ShareThis Page
Obituary Stories

Kecksburg man, 82, knew all about horsepower — and horses

Jeff Himler
| Saturday, May 26, 2018, 6:09 p.m.
James C. McClain
James C. McClain

James McClain knew all about horsepower. His calling as an adult was repairing diesel trucks for the Army and then a soft drink company.

As a teen, he made use of a more traditional form of horsepower to lend a hand at his family's Mount Joy farm.

“He was a good horseman,” said his son, Jim. “He would take one of his pap's horses into town with a set of plows and plow people's gardens for them.”

With the money he earned, he was able to buy a set of horse harnesses of his own.

Mr. McClain also rode for pleasure. Accompanied by a cousin who boarded horses, “once a year he would go up to Ridgway and go riding in the state forest,” his son said. “He always seemed to enjoy that.”

James C. McClain, 82, of Kecksburg died at his home Wednesday, May 23, 2018, after a battle with cancer. Born June 11, 1935, in Saltlick Township, he was a son of the late Emory and Irma McClain.

Mr. McClain served in the Army's 964th Engineer Company Field Maintenance unit from December 1958 to March 1960 and continued as a reservist more than two years. Posted as a diesel mechanic in Germany and at Fort Bragg, N.C., he was commended for demonstrating “versatility, energy, intelligence, loyalty and good judgment.”

When he returned to civilian life, Mr. McClain drove a coal truck and then put his mechanical skills to work servicing diesel trucks 12 years for Leonard Express and Carolina Freight and another 20 years for Pepsi-Cola, where he retired at 62.

Fitting out his garage at home with mechanic's tools, he maintained his own vehicles, including a favorite El Camino, and taught his sons to do the same.

“We had a block and tackle on the rafters,” Jim recalled. “We didn't pay mechanics. We just did it all here.”

A member of Fairview Church of God in Kecksburg, Mr. McClain enjoyed hunting and, after his retirement, made road trips to Maryland to buy produce from Amish farmers.

Accompanied by his wife and two friends, he drove to Alaska and back.

“He told me they were sitting in a restaurant and watching a mountain goat across the street,” Jim said. “You don't see that in Kecksburg.”

In addition to his parents, Mr. McClain was preceded in death by a sister, Virginia Whetsel. He is survived by his wife of 61 years, Claudia; two sons, Jim B. and Randall, both of Kecksburg; four grandchildren; one great-granddaughter; and five siblings.

He was interred with military rites at Westmoreland County Memorial Park.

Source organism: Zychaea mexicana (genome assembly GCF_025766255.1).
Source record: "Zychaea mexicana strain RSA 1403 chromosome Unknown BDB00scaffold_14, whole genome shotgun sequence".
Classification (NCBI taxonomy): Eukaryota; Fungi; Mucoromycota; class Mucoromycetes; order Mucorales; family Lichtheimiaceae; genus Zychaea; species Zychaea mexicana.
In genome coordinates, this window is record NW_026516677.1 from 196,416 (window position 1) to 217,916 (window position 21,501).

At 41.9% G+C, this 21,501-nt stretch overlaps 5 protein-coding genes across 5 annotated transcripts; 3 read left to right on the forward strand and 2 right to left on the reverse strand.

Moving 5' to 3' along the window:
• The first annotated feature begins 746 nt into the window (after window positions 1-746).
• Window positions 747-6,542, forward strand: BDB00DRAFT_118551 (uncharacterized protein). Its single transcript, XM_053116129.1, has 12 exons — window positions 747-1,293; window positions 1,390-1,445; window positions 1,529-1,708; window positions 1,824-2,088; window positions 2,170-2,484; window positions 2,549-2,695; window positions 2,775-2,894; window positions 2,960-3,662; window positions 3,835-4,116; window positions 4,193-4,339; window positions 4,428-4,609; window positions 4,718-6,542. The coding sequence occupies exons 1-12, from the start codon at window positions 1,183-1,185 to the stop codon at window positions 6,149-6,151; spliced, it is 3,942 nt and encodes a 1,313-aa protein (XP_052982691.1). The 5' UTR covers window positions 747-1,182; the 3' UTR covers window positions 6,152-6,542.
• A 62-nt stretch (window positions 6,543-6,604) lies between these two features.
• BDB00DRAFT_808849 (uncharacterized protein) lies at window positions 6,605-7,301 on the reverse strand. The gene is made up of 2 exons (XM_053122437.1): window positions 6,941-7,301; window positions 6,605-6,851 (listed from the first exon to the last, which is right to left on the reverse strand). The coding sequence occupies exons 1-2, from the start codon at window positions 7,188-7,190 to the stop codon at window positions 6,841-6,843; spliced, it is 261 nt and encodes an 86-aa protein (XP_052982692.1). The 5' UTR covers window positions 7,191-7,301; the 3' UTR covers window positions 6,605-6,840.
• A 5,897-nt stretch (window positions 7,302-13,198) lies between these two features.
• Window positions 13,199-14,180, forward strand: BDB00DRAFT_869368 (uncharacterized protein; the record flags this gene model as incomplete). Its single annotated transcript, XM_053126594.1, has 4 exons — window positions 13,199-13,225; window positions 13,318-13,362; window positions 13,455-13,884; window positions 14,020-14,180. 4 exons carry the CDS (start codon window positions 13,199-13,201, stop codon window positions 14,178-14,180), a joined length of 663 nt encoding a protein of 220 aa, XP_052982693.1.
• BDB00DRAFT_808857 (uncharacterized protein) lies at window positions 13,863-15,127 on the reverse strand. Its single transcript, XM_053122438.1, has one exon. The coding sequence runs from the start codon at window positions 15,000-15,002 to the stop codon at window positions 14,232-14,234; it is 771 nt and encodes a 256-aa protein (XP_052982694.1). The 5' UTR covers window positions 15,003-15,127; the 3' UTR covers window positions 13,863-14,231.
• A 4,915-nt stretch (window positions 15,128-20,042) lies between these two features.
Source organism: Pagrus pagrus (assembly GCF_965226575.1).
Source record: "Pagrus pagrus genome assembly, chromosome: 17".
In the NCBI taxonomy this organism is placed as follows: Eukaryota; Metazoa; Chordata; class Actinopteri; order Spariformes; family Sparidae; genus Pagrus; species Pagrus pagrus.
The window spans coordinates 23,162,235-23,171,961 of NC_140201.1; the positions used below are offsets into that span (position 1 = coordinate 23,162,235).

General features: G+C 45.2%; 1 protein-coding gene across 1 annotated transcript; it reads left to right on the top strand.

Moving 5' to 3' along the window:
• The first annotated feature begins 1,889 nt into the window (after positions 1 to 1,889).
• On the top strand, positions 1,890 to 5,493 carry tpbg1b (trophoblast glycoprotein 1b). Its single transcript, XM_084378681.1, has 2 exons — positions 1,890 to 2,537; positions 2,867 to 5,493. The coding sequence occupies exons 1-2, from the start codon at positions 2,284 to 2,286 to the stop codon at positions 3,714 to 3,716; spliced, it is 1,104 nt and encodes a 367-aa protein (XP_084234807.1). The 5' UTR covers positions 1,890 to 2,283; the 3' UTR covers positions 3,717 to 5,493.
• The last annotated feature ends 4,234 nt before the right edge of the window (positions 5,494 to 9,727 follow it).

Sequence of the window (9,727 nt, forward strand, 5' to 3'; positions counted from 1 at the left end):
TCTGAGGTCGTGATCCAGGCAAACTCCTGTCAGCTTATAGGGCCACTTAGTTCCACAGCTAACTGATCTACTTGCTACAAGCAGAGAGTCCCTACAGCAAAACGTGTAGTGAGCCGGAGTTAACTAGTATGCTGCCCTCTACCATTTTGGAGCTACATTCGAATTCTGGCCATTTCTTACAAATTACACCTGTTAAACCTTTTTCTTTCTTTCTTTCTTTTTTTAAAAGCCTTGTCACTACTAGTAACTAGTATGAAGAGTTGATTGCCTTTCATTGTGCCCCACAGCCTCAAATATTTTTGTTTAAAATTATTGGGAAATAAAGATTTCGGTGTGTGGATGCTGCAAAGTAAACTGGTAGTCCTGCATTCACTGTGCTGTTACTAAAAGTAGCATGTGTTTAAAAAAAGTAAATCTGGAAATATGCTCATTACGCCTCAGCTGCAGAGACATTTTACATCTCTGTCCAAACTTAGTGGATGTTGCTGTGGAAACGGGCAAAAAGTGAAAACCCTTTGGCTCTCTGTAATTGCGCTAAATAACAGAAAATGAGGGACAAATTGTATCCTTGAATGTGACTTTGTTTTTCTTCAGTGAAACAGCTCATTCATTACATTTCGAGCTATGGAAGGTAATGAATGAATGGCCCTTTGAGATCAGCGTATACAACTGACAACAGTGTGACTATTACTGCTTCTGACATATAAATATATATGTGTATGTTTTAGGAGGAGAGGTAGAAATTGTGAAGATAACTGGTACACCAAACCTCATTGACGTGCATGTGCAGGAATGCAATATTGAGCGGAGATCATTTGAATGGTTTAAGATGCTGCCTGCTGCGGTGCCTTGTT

Jeff Himler is a Tribune-Review staff writer. Reach him at 724-836-6622, jhimler@tribweb.com or via Twitter @jhimler_news.

TribLIVE commenting policy

You are solely responsible for your comments and by using TribLive.com you agree to our Terms of Service.

We moderate comments. Our goal is to provide substantive commentary for a general readership. By screening submissions, we provide a space where readers can share intelligent and informed commentary that enhances the quality of our news and information.

While most comments will be posted if they are on-topic and not abusive, moderating decisions are subjective. We will make them as carefully and consistently as we can. Because of the volume of reader comments, we cannot review individual moderation decisions with readers.

We value thoughtful comments representing a range of views that make their point quickly and politely. We make an effort to protect discussions from repeated comments either by the same reader or different readers

We follow the same standards for taste as the daily newspaper. A few things we won't tolerate: personal attacks, obscenity, vulgarity, profanity (including expletives and letters followed by dashes), commercial promotion, impersonations, incoherence, proselytizing and SHOUTING. Don't include URLs to Web sites.

We do not edit comments. They are either approved or deleted. We reserve the right to edit a comment that is quoted or excerpted in an article. In this case, we may fix spelling and punctuation.

We welcome strong opinions and criticism of our work, but we don't want comments to become bogged down with discussions of our policies and we will moderate accordingly.

We appreciate it when readers and people quoted in articles or blog posts point out errors of fact or emphasis and will investigate all assertions. But these suggestions should be sent via e-mail. To avoid distracting other readers, we won't publish comments that suggest a correction. Instead, corrections will be made in a blog post or in an article.

click me